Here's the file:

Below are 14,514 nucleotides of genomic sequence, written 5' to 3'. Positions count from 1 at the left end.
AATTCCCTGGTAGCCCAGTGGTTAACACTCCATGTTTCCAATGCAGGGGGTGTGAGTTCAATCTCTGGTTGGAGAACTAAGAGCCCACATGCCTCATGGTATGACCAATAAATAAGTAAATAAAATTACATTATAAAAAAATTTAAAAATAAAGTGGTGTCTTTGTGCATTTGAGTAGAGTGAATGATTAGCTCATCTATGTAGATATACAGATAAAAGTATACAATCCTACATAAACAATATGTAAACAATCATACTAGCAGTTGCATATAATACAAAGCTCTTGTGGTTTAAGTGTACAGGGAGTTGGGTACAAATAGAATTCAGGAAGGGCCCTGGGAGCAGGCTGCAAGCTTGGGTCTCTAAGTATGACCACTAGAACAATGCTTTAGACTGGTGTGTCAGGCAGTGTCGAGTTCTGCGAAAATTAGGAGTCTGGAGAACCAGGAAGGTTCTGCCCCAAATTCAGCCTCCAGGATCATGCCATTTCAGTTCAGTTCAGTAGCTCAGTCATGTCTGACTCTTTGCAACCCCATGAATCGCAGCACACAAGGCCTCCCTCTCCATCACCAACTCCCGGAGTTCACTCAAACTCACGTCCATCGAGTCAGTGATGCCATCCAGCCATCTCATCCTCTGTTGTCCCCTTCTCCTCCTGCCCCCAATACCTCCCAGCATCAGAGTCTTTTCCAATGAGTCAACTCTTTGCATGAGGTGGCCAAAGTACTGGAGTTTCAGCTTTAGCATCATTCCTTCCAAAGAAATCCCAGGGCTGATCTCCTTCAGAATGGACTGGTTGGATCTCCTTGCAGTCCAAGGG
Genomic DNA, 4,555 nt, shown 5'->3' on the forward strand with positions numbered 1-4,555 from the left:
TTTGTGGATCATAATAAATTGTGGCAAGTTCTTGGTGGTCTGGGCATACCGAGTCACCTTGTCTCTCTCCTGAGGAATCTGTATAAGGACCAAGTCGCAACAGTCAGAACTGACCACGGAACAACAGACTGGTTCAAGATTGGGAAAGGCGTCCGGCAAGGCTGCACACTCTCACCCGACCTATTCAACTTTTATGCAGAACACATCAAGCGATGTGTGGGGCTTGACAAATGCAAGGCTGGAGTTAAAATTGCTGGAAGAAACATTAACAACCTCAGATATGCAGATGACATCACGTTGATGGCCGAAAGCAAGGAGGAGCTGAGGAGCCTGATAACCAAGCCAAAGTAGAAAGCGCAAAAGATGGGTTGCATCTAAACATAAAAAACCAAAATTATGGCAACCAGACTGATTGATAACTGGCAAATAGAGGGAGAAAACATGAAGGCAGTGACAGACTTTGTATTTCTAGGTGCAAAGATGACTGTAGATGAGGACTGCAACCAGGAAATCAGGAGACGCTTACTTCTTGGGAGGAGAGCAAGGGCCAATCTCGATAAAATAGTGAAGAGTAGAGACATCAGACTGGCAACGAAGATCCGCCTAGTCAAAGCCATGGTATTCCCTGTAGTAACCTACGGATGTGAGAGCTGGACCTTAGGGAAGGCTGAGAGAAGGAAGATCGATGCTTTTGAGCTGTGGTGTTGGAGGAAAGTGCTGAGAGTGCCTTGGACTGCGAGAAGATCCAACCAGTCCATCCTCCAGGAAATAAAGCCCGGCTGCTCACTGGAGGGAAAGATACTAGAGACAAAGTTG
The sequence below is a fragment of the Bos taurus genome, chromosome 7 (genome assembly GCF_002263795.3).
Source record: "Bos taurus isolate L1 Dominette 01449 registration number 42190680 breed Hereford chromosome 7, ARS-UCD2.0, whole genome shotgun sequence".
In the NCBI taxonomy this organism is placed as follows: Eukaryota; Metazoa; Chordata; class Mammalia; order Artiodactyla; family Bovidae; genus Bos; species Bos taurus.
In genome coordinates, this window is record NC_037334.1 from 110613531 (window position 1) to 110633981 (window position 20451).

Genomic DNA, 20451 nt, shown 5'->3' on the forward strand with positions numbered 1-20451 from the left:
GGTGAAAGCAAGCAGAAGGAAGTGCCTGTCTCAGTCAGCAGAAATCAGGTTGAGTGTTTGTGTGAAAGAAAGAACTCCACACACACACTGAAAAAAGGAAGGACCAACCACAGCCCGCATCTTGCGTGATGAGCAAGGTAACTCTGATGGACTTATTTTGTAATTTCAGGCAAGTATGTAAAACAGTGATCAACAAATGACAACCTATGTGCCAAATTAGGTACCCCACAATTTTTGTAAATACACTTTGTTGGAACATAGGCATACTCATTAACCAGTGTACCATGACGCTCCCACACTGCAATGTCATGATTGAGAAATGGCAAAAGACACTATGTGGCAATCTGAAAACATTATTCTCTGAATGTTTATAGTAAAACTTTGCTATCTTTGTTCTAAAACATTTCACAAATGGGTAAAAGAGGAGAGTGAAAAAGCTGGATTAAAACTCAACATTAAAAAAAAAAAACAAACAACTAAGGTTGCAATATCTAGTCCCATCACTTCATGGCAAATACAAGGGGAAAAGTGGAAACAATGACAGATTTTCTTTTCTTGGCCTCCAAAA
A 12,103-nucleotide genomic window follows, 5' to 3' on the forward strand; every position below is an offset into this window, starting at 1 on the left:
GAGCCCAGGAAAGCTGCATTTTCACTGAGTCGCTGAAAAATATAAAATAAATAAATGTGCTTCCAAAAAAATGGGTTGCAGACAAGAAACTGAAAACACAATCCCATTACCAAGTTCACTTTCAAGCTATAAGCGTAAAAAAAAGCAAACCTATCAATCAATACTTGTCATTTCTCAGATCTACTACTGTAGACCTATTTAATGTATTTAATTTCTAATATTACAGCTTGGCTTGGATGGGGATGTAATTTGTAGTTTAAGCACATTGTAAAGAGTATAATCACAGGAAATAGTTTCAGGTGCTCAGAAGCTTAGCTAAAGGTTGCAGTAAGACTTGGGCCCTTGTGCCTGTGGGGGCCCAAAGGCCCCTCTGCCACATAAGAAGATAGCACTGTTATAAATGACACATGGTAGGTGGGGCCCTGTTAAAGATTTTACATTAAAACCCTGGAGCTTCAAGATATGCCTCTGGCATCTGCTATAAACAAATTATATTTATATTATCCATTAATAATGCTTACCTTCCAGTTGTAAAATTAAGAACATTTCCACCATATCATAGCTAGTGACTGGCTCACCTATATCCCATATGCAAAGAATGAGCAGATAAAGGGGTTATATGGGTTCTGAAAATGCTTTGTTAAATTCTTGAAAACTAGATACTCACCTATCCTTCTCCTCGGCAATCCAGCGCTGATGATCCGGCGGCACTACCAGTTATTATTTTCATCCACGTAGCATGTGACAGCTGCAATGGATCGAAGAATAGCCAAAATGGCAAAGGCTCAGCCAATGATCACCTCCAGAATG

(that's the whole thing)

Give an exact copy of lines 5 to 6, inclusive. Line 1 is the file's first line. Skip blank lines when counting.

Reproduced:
The sequence below is a fragment of the Bos taurus genome, chromosome 7 (genome assembly GCF_002263795.3).
Source record: "Bos taurus isolate L1 Dominette 01449 registration number 42190680 breed Hereford chromosome 7, ARS-UCD2.0, whole genome shotgun sequence".